In response to a series of 13 teenage suicides, a grassroots organization called Practical Parent Education was formed in Plano, Texas. Founded in 1986, Practical Parent Education was conceived on the belief that, " all parents need community support in order to rear responsible, self-confident, mentally-healthy children in today's complex society."
The main goals of the program are to create long term support services, education and learning resources to the parents. A variety of techniques are used to accomplish these goals.
Seminars on parenting are available in many settings such as apartment complexes, churches, jails, and homeless shelters. The lectures focus on many subjects like single parenting, attention deficit disorders, learning differences, teenagers as parents, and drug and alcohol prevention. Judges in Plano now require divorcing parents with children to take a seminar on the effects divorce has on children.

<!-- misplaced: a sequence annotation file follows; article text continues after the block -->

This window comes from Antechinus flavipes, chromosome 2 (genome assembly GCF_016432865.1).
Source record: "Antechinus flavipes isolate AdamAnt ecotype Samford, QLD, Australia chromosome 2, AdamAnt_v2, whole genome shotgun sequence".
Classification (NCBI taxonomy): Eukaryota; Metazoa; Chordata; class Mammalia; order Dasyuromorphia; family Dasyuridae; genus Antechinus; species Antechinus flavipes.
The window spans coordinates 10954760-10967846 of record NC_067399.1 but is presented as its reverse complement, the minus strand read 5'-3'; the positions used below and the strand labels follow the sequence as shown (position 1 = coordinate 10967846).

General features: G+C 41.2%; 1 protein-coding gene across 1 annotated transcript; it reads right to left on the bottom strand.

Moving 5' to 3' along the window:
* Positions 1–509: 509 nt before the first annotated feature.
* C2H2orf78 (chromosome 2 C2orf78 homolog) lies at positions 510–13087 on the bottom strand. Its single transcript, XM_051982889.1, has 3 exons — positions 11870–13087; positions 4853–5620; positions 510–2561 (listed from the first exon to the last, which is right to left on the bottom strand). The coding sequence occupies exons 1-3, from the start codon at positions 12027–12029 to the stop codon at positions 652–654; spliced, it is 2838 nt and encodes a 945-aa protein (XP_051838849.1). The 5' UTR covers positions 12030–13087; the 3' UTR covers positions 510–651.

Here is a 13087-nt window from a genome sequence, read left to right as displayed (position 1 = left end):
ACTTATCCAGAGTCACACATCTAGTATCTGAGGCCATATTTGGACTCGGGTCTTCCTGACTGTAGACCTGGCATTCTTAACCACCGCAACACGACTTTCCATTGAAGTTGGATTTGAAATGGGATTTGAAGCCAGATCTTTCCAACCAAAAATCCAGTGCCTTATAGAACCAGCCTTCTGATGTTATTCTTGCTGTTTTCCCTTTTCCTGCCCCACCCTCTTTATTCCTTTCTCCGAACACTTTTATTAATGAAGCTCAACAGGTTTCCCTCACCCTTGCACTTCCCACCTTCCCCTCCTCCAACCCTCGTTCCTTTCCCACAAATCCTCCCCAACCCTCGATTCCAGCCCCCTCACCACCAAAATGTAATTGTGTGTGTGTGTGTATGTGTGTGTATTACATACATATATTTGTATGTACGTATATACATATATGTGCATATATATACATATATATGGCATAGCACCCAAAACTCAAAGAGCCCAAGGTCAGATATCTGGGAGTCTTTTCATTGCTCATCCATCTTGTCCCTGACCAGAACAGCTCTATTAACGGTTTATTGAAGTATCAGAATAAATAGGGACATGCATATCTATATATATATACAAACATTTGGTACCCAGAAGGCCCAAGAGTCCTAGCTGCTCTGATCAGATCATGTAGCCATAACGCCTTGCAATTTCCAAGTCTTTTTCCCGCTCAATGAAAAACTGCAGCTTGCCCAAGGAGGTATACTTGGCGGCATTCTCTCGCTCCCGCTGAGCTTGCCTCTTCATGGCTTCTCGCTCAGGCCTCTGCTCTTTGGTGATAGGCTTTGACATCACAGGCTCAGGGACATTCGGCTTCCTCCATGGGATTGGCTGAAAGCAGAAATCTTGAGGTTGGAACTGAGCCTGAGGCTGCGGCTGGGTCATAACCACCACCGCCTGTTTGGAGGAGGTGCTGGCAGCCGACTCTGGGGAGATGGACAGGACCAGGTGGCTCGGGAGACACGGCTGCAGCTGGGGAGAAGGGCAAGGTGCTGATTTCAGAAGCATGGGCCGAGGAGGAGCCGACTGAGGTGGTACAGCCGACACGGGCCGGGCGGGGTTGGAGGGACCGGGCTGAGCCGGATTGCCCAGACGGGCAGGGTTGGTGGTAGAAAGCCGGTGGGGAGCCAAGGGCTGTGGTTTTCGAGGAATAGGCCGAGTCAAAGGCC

Parents can also turn to the family resources center, a 3,000 book, tape and video library on child development, and a parent help line and support groups. Support groups available include parents with at-risk teenagers, parents with attention deficit disorders, parents with special needs and teen parenting.
Education classes and tutoring are also available from Practical Parent Education. In 1992, an intergenerational literacy program was started. The program was developed for people with limited literacy skills and English proficiency. Families attend the weekly, four hour sessions together. Tutoring, homework assistance, learning enrichment programs and arts and crafts are also available for children.
Practical Parent Education has been used as a model in 300 Texas communities and 14 other states. Funding for the program comes from civic organizations and business donations. Space for classes is provided by schools, libraries and offices free of charge.